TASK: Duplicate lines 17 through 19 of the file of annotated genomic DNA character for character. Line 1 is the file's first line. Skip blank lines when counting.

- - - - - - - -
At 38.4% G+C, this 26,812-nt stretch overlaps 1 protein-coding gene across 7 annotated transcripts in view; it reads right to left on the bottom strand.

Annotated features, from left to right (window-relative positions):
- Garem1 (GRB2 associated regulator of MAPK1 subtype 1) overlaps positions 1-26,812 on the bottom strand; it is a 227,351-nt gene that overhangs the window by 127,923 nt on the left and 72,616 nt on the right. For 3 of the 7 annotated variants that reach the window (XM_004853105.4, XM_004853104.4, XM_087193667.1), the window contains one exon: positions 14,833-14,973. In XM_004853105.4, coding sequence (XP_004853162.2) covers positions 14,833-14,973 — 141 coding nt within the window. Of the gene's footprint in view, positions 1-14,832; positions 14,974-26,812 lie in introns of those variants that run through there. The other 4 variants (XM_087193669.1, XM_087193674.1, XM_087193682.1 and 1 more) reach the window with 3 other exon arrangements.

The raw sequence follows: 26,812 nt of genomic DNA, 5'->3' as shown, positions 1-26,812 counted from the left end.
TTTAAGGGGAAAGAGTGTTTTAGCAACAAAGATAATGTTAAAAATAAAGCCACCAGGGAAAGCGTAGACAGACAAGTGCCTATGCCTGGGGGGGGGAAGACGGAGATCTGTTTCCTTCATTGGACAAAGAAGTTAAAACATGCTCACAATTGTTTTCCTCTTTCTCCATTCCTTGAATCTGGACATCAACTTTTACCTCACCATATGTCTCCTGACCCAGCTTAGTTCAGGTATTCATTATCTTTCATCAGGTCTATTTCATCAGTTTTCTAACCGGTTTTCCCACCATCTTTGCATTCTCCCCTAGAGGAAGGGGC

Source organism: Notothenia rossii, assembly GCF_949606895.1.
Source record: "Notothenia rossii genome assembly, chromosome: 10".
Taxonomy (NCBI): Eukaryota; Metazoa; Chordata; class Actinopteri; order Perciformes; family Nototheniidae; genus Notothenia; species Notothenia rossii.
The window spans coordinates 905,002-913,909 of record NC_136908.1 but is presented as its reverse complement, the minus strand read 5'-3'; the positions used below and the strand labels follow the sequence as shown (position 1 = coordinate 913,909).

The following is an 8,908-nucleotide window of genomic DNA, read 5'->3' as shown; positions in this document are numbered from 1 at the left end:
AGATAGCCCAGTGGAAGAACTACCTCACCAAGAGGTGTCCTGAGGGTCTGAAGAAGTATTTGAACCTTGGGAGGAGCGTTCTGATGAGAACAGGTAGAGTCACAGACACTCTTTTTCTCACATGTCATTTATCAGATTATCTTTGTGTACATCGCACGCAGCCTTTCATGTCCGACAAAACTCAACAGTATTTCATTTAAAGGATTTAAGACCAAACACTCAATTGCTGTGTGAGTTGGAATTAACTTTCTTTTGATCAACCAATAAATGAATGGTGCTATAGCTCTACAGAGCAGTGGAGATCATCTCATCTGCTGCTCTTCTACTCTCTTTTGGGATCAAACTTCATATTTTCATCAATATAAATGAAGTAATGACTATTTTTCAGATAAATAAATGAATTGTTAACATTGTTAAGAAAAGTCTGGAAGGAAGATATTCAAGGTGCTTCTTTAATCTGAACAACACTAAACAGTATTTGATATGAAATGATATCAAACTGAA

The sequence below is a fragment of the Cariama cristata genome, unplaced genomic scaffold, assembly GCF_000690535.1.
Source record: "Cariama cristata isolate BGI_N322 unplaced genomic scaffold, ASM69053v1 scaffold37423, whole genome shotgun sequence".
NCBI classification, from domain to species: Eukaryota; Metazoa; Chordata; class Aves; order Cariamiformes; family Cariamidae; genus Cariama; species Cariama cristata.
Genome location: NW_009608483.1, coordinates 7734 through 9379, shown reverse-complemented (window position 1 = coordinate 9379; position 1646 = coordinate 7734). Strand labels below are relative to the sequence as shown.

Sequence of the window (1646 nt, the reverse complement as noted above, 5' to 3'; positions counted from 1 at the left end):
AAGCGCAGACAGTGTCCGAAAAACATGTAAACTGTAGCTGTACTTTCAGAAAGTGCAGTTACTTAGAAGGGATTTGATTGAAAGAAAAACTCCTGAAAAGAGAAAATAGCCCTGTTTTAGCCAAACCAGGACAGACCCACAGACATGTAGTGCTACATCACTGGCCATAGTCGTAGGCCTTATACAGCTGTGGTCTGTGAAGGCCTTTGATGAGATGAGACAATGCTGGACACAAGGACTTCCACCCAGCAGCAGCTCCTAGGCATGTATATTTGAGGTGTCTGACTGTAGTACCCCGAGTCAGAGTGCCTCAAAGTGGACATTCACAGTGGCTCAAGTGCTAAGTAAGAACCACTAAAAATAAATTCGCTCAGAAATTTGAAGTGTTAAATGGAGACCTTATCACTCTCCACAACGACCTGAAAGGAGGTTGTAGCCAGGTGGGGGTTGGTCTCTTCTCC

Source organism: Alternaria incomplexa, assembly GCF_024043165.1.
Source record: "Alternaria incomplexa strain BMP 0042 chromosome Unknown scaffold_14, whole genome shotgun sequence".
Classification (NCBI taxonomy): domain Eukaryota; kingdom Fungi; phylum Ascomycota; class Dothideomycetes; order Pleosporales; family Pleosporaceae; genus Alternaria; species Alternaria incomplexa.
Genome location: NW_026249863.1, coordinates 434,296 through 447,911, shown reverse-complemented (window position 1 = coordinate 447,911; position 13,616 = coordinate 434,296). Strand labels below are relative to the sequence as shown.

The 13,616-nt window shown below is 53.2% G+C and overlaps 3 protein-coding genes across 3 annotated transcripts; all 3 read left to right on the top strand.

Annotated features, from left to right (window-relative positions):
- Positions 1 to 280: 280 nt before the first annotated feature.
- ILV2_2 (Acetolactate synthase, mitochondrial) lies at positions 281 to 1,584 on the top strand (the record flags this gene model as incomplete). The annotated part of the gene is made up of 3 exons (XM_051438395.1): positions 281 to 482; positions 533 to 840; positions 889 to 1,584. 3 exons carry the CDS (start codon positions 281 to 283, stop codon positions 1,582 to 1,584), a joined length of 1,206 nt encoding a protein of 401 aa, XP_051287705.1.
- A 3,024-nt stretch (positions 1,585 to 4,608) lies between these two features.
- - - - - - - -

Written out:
AAGCGCAGACAGTGTCCGAAAAACATGTAAACTGTAGCTGTACTTTCAGAAAGTGCAGTTACTTAGAAGGGATTTGATTGAAAGAAAAACTCCTGAAAAGAGAAAATAGCCCTGTTTTAGCCAAACCAGGACAGACCCACAGACATGTAGTGCTACATCACTGGCCATAGTCGTAGGCCTTATACAGCTGTGGTCTGTGAAGGCCTTTGATGAGATGAGACAATGCTGGACACAAGGACTTCCACCCAGCAGCAGCTCCTAGGCATGTATATTTGAGGTGTCTGACTGTAGTACCCCGAGTCAGAGTGCCTCAAAGTGGACATTCACAGTGGCTCAAGTGCTAAGTAAGAACCACTAAAAATAAATTCGCTCAGAAATTTGAAGTGTTAAATGGAGACCTTATCACTCTCCACAACGACCTGAAAGGAGGTTGTAGCCAGGTGGGGGTTGGTCTCTTCTCC

Source organism: Alternaria incomplexa, assembly GCF_024043165.1.
Source record: "Alternaria incomplexa strain BMP 0042 chromosome Unknown scaffold_14, whole genome shotgun sequence".